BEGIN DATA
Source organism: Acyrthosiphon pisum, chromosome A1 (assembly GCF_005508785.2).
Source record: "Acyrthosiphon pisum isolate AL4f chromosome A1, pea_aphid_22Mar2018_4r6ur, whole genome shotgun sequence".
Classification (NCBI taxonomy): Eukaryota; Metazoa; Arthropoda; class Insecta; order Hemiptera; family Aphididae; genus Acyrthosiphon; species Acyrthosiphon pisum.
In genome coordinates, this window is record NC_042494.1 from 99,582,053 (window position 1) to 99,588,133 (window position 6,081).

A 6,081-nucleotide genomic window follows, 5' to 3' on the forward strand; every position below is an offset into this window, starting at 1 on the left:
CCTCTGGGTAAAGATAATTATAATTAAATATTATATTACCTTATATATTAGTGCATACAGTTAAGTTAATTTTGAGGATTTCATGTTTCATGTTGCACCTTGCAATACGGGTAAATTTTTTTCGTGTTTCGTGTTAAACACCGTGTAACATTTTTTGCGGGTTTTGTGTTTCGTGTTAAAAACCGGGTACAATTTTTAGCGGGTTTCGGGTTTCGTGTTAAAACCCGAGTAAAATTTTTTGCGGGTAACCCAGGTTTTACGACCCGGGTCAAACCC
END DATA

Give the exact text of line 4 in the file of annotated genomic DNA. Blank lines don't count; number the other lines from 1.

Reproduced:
In genome coordinates, this window is record NC_042494.1 from 99,582,053 (window position 1) to 99,588,133 (window position 6,081).